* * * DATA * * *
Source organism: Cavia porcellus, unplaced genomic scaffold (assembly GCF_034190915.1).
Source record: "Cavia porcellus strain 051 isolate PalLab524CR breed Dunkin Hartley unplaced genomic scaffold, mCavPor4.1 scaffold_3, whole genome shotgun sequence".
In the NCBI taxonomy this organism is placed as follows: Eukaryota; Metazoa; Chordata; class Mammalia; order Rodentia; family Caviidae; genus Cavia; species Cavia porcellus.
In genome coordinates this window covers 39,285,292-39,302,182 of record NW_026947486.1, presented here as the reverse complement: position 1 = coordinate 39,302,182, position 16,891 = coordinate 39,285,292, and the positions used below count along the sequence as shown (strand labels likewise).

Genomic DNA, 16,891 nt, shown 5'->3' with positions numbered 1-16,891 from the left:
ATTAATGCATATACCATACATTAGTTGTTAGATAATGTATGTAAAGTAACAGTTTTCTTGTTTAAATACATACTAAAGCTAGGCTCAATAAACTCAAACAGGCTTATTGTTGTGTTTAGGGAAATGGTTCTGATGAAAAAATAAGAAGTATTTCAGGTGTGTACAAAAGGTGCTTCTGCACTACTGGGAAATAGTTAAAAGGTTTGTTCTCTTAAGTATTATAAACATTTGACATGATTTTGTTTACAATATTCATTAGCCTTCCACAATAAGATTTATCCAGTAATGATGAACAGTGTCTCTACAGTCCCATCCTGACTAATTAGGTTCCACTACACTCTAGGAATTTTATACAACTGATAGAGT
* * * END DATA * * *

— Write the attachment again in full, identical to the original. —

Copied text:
Source organism: Cavia porcellus, unplaced genomic scaffold (assembly GCF_034190915.1).
Source record: "Cavia porcellus strain 051 isolate PalLab524CR breed Dunkin Hartley unplaced genomic scaffold, mCavPor4.1 scaffold_3, whole genome shotgun sequence".
In the NCBI taxonomy this organism is placed as follows: Eukaryota; Metazoa; Chordata; class Mammalia; order Rodentia; family Caviidae; genus Cavia; species Cavia porcellus.
In genome coordinates this window covers 39,285,292-39,302,182 of record NW_026947486.1, presented here as the reverse complement: position 1 = coordinate 39,302,182, position 16,891 = coordinate 39,285,292, and the positions used below count along the sequence as shown (strand labels likewise).

Genomic DNA, 16,891 nt, shown 5'->3' with positions numbered 1-16,891 from the left:
ATTAATGCATATACCATACATTAGTTGTTAGATAATGTATGTAAAGTAACAGTTTTCTTGTTTAAATACATACTAAAGCTAGGCTCAATAAACTCAAACAGGCTTATTGTTGTGTTTAGGGAAATGGTTCTGATGAAAAAATAAGAAGTATTTCAGGTGTGTACAAAAGGTGCTTCTGCACTACTGGGAAATAGTTAAAAGGTTTGTTCTCTTAAGTATTATAAACATTTGACATGATTTTGTTTACAATATTCATTAGCCTTCCACAATAAGATTTATCCAGTAATGATGAACAGTGTCTCTACAGTCCCATCCTGACTAATTAGGTTCCACTACACTCTAGGAATTTTATACAACTGATAGAGT